Description

Above average Visa postcard. The design is not too in your face, but still draws in your attention with the shades of green. The headline makes sense for a credit card company and most importantly, lets the reader know why they are being contacted.

***

This postcard by Visa is pretty good, but it could be even better. There are a couple more ways we would improve this postcard, to optimize for the highest possible conversion rate.

Curious to find out more? Message Scout today.

Copywriting

The headline is nothing special, but is a lot better than some other Visa headlines we've seen. This one at least explains why you are receiving this promotion.

The offer copy is a bit confusing. It starts with "This Mach" instead of listing an expiration date. That may cause less urgency than a expiration date highlighted in red. Also, the offer only works when you spend $500 "outside" their brands. We assume that means brands others than the ones that have listed on the backside bottom left, but it still seems a bit confusing.

Design

Similar to most of the other Visa postcards we have seen, but much better color choice and imagery. Nothing here is competing for the viewers attention. The headline is large and right behind that is the offer. Everything here make sense.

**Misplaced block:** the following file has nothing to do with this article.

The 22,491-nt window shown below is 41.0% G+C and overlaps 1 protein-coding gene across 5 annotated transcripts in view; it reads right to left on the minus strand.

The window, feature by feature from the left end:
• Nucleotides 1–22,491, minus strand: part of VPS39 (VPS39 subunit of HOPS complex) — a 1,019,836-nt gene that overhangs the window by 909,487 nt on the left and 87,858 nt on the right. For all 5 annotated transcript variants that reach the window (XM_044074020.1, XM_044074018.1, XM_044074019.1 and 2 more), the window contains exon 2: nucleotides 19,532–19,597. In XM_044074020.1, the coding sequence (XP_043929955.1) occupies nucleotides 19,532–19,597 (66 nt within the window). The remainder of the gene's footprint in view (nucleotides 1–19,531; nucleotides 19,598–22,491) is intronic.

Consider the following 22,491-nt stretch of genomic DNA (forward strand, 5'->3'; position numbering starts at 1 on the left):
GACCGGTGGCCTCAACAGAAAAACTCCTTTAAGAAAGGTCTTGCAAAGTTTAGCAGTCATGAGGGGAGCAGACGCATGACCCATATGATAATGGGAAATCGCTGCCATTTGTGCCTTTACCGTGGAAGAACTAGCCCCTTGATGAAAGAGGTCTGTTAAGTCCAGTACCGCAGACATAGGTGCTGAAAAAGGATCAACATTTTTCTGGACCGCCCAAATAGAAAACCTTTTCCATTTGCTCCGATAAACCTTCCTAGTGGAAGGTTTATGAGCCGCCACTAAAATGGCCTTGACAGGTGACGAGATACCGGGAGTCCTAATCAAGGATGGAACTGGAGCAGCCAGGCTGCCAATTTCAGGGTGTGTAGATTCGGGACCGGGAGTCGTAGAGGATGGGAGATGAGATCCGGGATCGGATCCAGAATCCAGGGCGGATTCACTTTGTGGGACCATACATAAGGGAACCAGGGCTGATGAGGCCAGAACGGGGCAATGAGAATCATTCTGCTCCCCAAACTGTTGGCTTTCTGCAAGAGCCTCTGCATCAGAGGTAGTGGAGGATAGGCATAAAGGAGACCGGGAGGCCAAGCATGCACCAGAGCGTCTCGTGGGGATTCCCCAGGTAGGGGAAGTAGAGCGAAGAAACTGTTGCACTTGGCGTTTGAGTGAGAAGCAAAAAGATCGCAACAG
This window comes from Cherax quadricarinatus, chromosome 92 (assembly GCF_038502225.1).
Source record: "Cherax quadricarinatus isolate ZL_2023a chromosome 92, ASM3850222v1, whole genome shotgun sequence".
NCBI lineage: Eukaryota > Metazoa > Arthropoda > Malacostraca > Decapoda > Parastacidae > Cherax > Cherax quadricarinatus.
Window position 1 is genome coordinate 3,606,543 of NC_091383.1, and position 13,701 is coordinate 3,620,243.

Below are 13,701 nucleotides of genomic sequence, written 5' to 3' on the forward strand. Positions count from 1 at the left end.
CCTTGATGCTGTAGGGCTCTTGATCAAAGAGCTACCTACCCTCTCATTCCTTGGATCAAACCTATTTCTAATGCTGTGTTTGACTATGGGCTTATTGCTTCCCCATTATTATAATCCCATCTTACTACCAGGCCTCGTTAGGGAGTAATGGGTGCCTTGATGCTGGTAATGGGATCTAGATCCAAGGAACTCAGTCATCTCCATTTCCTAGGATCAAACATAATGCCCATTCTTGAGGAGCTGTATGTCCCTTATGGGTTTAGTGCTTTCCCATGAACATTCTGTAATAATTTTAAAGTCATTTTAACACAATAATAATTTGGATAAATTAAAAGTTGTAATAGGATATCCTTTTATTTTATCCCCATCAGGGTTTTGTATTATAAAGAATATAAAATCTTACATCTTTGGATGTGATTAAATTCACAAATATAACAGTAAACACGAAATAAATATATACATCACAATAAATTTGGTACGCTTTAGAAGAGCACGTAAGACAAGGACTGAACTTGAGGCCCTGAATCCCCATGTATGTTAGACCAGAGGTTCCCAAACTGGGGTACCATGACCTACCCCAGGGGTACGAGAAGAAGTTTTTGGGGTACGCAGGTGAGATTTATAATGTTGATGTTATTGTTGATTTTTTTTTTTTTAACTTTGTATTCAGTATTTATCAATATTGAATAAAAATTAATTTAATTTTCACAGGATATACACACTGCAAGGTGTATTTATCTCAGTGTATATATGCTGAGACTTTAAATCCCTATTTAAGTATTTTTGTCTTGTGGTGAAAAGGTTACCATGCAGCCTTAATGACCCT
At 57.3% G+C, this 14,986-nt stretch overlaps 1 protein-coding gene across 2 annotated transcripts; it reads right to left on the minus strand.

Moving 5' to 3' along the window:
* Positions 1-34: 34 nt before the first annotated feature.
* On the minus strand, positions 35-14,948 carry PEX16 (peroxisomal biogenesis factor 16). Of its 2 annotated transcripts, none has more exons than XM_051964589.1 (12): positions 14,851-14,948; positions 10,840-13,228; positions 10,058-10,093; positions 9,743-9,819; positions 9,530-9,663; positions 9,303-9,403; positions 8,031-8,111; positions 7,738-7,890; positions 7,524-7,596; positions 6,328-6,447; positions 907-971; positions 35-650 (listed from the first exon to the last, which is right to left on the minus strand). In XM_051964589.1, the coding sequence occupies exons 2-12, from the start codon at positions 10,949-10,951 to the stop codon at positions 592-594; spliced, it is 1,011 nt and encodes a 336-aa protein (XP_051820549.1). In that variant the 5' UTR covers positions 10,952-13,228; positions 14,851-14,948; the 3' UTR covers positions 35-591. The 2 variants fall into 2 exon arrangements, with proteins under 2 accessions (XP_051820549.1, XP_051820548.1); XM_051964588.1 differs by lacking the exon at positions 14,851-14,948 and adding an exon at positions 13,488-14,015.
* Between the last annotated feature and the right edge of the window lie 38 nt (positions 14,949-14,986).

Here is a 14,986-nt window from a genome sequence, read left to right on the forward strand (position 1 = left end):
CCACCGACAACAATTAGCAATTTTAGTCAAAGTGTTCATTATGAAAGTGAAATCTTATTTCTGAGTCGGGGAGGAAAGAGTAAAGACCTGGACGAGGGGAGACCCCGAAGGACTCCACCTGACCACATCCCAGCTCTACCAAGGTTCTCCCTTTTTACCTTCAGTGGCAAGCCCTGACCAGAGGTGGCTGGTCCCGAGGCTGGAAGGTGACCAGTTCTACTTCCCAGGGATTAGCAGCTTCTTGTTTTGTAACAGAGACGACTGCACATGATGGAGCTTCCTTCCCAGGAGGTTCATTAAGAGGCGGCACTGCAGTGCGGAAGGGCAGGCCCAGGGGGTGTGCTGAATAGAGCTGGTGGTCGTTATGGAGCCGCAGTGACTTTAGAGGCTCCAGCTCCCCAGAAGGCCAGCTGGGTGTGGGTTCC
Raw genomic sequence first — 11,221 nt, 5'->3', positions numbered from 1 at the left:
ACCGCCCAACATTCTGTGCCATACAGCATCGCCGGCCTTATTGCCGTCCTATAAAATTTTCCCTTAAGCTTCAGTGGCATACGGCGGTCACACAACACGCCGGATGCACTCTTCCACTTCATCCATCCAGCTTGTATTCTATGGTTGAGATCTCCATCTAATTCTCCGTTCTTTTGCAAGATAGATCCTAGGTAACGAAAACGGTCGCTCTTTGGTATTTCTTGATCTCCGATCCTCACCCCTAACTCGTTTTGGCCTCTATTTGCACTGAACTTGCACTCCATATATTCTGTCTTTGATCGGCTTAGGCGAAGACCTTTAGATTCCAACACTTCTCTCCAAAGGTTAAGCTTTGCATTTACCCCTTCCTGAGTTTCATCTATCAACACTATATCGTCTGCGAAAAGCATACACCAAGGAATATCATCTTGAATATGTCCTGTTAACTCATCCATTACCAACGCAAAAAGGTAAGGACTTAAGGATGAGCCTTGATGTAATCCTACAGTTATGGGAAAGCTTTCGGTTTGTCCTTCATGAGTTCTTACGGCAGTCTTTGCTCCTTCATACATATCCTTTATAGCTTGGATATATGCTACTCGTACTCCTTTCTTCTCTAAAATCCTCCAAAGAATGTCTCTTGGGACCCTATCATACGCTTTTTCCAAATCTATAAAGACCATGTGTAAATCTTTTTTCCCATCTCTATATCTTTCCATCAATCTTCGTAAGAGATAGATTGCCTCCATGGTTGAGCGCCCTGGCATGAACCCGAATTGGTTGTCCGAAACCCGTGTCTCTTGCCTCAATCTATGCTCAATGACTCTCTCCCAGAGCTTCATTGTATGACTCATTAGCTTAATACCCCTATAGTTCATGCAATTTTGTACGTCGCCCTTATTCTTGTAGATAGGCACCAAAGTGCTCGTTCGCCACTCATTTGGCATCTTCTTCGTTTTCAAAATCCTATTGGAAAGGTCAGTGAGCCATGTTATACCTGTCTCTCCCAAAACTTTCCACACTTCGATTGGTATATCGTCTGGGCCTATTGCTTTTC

Offer

This is a fairly strong offer and they did a nice job making sure it was prominent and highlighted. The only change we would suggest is replacing "This March" with an actual expiration date highlighted in red.

Key Takeaways
  • The headline and offer should be the two biggest lines on a postcard. Take notes, Visa did it right here
  • All the words that the reader should be concentrating on, are highlighted or bolded
Description

This is the same format that Visa sticks to on most their postcards. Offer on the left, fine print restrictions on the right.

Is there two expiration dates? Why do the have "This March" and "Now through March 31". Combine the two, highlight in red, and you're set.

Copywriting

The offer is repeated here on the back and everything is the same, but we have the asterisk leading us to a daunting paragraph in the bottom right. This is textbook credit card company. We have a deal for you, BUT all of these restrictions apply.

Things like this never sit well with the reader because it's hard for them to trust. Visa's lawyers probably made sure this is included in all of their promotions, but if there was a way around it we would definitely avoid it.

Design

Similar to most of the other Visa postcards we have seen, but much better color choice and imagery. Nothing here is competing for the viewers attention. The headline is large and right behind that is the offer. Everything here make sense.

Offer

This is a fairly strong offer and they did a nice job making sure it was prominent and highlighted. The only change we would suggest is replacing "This March" and "Through March 31" with an actual expiration date highlighted in red.

Key Takeaways
  • The headline and offer should be the two biggest lines on a postcard. Take notes, Visa did it right here
  • All the words that the reader should be concentrating on, are highlighted or bolded
Copywriting:
B
Design:
B+
Offer:
B
Final Grade:
B
Copywriting:
B-
Design:
B+
Offer:
B
Final Grade:
B
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